That's because the concert film was shot in 2007 at two shows at the Tower Theater in Upper Darby - particularly great shows, even by Young's no-holds-barred standards.
Trunk Show takes a nearly opposite approach from the beautifully becalmed Heart of Gold, filmed in Nashville in 2005, a short time after Young had suffered a brain aneurysm.
Heart of Gold had the feel of a family gathering, a warm, deeply felt country sing-along in simple celebration of how good it felt to still be alive.
Trunk Show is a different deal. It's a half-acoustic, half-electric rock-and-roll carnival that's a fanciful survey of Young's prodigious career. It comes at Young with a spontaneous feel, and from odd angles. Demme's cameras capture Young from the balcony and behind the drum kit. On a stage cluttered with oddities - a red telephone, a guy painting as the band plays - Demme wisely resists the urge to dazzle us with rapid-fire cutting, instead lingering on Young's expressive 62-year-old face.
Backed by a knockout band that includes multi-instrumentalist Ben Keith, bass player Rick Rosas, and Crazy Horse drummer Ralph Molina, Young largely avoids warhorses - though, never fear, you do get "Cinnamon Girl" and "Like a Hurricane."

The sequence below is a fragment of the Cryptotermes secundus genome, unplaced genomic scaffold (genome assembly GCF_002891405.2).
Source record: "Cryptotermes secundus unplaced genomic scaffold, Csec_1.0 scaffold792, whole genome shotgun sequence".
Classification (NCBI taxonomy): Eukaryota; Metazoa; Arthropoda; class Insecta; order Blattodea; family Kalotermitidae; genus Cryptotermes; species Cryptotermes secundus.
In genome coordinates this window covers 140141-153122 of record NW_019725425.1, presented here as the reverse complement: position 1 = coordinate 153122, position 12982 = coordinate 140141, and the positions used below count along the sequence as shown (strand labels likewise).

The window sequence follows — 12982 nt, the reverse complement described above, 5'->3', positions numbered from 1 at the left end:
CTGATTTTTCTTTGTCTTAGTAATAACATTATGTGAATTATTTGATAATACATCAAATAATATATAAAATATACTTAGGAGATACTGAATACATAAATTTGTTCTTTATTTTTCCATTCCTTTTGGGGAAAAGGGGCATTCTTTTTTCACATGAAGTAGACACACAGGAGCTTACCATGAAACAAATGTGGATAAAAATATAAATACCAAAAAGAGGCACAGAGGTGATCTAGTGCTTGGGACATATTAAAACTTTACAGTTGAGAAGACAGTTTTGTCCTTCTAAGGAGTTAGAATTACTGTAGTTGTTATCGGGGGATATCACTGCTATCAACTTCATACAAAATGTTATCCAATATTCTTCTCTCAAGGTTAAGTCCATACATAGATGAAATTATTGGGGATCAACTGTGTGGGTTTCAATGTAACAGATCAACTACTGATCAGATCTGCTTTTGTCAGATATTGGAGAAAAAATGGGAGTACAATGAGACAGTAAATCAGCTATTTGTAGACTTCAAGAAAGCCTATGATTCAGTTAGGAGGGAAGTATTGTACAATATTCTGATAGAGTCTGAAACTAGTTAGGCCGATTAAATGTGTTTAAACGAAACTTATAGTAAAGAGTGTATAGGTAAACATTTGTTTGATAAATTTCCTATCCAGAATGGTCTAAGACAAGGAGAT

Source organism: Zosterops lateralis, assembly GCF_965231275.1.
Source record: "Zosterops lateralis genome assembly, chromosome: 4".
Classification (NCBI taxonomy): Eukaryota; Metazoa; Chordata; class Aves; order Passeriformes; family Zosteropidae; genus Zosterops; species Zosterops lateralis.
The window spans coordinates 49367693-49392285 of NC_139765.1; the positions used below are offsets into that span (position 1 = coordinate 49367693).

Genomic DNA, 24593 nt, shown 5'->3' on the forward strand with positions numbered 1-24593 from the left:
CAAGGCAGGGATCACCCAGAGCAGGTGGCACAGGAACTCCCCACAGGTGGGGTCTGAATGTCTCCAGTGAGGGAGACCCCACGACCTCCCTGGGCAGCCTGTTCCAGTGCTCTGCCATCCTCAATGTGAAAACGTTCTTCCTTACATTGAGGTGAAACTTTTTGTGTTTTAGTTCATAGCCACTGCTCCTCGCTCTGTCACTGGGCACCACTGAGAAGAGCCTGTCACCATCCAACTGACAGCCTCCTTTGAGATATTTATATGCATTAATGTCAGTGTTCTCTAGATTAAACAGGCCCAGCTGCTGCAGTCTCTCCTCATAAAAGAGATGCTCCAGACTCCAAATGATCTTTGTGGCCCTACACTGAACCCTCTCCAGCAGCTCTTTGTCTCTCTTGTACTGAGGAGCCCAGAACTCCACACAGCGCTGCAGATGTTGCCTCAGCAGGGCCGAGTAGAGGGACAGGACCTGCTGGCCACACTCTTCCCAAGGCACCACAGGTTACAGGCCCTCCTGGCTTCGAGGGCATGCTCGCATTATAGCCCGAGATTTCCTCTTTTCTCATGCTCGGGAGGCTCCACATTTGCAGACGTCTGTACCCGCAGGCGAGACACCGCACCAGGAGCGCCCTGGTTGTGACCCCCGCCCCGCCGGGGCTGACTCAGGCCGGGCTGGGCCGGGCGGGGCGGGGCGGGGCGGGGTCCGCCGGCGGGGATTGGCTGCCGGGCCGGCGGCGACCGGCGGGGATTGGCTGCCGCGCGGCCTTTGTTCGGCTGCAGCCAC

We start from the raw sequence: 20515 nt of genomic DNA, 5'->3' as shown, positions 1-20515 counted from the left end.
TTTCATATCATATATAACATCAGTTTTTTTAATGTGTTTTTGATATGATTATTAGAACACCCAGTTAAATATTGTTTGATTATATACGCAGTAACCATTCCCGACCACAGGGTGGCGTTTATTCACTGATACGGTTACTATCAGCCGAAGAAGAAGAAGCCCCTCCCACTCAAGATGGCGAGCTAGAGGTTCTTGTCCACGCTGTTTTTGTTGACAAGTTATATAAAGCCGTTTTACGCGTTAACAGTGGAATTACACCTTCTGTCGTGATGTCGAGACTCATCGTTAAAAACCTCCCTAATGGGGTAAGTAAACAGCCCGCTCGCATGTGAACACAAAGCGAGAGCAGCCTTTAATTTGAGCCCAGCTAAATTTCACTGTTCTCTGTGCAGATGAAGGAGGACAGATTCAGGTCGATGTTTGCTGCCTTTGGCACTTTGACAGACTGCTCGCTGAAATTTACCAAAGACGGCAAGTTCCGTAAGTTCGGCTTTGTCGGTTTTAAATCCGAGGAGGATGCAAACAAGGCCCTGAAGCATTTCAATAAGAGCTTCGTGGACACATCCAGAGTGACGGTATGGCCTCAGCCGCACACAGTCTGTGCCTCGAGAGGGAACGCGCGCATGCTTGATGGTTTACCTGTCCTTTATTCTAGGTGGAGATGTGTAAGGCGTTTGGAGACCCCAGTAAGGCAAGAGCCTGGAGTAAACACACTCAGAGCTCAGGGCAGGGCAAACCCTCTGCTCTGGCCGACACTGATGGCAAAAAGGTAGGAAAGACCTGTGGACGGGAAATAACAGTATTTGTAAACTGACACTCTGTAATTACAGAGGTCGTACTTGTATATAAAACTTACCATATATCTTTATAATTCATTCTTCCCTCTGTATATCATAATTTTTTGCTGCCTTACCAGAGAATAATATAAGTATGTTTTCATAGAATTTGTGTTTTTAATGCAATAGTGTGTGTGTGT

Neither a pure Crazy Horse rawk fest nor a contemplative guitar pull, Trunk Show instead blends the two. "We can do a lot of different things," Young confidently tells Demme in the one short backstage interview segment.
There are acoustic rarities like "Ambulance Blues" and banjo-plucked larks like "The Believer," plus the six-string maelstroms "Spirit Road" and the 23-minute "No Hidden Path." On the latter, Young lets rip with an epic solo that's extraordinary for its duration. You'll have time to get popcorn, go on a bathroom break, and make a few phone calls. Rest assured that when you return, Young, as always, will still be rocking.
Contact music critic Dan DeLuca
at 215-854-5628 or email@example.com. Read his blog, "In the Mix," at http://www.philly.com/philly/blogs/